I had seen signs. They had shown themselves early and were big, bright and red. But I considered the signs a challenge. They said stop. I said go.
So, I went. I kept going after he yelled at me on our first date. I didn’t stop when he ignored my texts and calls. I kept going, even after he placed his hands around my neck and threatened to squeeze. Even after he spit on me. Even after he verbally abused me before drifting off to sleep.
Your body will tell you when you’re okay. When your blood moves along smoothly and your heart beats nice and slow, you know that you are, indeed, okay. When your blood is racing and your heart paces, however, you know that you are in the wrong place. For me, that wrong place was my life.
But then he said he wanted to get a dog and that it would be so great. I let myself believe it would lead us to more love. Less violence. More love. So I said yes, even though I feared the great amount of work involved and the enormous responsibility.
We went to the shelter and they told us there was a real gem in a cage at the end. A brown dog that had just arrived from Tennessee. I kept picturing our couch covered in her reddish hair. She was jumping up and down, so excited to know us. I was nervous, but she was a ball of love.
And then she came home. Young and exuberant, yet gentler than any creature I had never known. She started to watch us, her new parents. She watched while we laughed together and benefitted from our occasional joy.
But she watched when we fought, too, which was most of the time. She watched him scare the shit out of me, lost to his anger. And then, finally, I watched myself in her. I watched myself in the mirror of a little brown dog and when I saw the hurt in her eyes, I saw what my hurt must have looked like, too. It seemed like it pained her to hear me cry.
I remember the way she waited for him on the couch to come in after a night out. When the keys would start to turn in the door, her tail would begin wagging wildly, knocking against the couch like the strong thump of a heart. When he began his descent down the stairs, she would lift her eyes up, head gently lowered—watching, waiting—in anticipation of being touched by her the man who played the role of her dad.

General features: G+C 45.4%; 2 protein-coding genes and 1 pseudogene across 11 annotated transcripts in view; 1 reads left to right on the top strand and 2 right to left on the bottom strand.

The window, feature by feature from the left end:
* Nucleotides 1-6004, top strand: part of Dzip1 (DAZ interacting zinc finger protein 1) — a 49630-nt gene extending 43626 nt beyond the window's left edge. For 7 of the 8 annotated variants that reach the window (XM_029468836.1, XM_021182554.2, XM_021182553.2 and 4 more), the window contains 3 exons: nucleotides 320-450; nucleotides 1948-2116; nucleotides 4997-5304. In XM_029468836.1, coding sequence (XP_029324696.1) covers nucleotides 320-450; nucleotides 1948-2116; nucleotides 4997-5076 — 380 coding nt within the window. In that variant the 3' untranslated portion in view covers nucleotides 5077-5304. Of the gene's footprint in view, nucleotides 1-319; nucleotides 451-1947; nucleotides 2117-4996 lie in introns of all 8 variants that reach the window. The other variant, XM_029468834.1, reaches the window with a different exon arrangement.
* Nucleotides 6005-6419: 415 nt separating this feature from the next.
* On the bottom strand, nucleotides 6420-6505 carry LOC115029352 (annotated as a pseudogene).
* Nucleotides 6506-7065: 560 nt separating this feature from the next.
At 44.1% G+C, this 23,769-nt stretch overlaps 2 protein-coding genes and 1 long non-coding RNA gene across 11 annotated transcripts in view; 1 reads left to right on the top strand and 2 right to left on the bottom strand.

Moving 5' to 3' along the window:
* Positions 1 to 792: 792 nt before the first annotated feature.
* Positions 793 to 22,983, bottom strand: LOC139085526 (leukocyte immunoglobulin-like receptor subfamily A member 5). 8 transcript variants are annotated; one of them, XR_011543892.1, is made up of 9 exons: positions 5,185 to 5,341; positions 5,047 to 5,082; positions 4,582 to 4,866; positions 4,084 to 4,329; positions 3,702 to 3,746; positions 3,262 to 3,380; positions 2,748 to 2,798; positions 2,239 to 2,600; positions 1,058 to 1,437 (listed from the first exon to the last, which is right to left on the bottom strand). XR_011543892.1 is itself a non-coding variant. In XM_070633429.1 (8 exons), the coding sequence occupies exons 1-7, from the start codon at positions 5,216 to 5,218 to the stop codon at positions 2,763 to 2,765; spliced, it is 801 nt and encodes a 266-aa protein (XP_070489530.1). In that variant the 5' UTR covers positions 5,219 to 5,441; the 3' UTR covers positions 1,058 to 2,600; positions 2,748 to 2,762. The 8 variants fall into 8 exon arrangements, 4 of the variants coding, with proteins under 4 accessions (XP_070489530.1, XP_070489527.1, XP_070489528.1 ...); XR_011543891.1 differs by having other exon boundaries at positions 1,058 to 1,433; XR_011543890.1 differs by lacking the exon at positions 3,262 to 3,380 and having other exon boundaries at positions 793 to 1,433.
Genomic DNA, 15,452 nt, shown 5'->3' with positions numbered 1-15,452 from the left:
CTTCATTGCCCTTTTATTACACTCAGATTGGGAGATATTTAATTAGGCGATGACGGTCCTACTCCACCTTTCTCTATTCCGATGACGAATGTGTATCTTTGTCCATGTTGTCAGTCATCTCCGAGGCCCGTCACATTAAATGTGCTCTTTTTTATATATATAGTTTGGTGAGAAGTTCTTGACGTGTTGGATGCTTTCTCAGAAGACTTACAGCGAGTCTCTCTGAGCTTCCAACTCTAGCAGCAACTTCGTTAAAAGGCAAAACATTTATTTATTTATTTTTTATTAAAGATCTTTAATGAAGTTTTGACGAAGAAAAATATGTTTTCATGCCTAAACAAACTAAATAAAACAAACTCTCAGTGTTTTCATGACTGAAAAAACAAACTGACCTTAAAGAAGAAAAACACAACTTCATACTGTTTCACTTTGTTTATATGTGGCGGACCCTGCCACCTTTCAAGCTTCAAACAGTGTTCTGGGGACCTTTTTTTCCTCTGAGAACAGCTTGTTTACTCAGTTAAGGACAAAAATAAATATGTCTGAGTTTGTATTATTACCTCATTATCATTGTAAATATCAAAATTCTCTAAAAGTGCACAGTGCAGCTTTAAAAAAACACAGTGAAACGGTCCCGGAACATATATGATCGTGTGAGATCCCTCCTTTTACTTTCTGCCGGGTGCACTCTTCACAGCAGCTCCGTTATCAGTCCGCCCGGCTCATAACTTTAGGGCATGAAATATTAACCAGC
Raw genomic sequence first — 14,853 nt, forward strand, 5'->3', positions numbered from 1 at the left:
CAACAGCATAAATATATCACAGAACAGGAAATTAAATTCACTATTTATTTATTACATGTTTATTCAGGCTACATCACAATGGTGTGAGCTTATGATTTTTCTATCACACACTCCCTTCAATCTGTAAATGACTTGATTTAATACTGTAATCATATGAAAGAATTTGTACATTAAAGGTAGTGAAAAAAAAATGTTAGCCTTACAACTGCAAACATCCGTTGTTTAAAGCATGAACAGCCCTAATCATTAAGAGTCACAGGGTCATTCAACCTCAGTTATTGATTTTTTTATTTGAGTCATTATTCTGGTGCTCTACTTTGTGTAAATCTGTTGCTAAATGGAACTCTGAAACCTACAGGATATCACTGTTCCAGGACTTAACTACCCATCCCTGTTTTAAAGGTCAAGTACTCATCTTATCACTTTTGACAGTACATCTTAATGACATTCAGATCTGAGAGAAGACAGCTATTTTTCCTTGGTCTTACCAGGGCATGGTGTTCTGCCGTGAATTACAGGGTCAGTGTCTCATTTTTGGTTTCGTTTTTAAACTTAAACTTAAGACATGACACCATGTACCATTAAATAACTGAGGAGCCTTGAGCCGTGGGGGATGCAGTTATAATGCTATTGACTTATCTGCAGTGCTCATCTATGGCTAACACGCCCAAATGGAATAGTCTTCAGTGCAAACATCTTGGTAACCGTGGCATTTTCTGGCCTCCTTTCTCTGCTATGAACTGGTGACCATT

I sat by for too many nights as she lowered her eyes after he passed her on his way to the fridge or the bathroom or the bed. He didn’t even acknowledge she was there.
She shook in the corner when he yelled. She hid in the bathroom when he stumbled in, drunk. She loved him so much when he was good, and feared him so deeply when he was not. I wondered if maybe she just needed to harden a little. That she would hurt less if she did, like me. But hardening has never been a dog’s job. Their love is better than the human kind. Their love is always at the ready.
She loved him like a child did. I piled resentment on top of resentment, but she loved him fresh every morning. She loved him in any moment that he wasn’t hurting her. It’s like she forgot what fear felt like ten minutes later.
But her body didn’t forget. Her body jumped constantly. A loud sound on the street, an object falling out of my hands. Her body came to know fear in its limbs.
Though I claimed I would stand up for myself, in the end, I stood up because of her. I was tired of watching her body twitch.
And so, as time passed, the question of what I deserved started to swim around in my head. She didn’t deserve this, so maybe I didn’t deserve it either. Maybe we didn’t deserve this. She showed me it was possible that my worth was on par with hers.
We left in the middle of the day while he was at work. We would not be intercepted; I didn’t want to be convinced to stay. I threw my things in garbage bags, praying he wouldn’t walk in. She was scared, watching me move erratically in an effort to get out quickly.
It was the last time I let her be scared.
We moved to a new apartment. He threatened to take her from me. I responded by taking him to court. I fought for her peace – for our peace. She helped me fight for my peace.
We moved to a new state and a new home with a new man. A man that doesn’t put his hands around my neck and doesn’t spit on me and has never uttered a disparaging word in my vicinity.
Now, she jumps only when we throw the ball for her. She twitches only in anticipation of dog treats. When she waits for this man to come in the door, he walks straight to her. He tells her he has missed her and pats her back.
Now, when I turn out the lights at night, I find her, wherever she is in our home. I lean down beside her, take her little brown head in my hands, and kiss her head.
Thank you for coming to me,I say. Thank you for loving me. Thank you for teaching me how to love myself.
Kelly Green is a writer living in Iowa. She loves dogs with her entire heart, and humans with a good 3/4 of it. She writes at https://kellygrain.wordpress.com.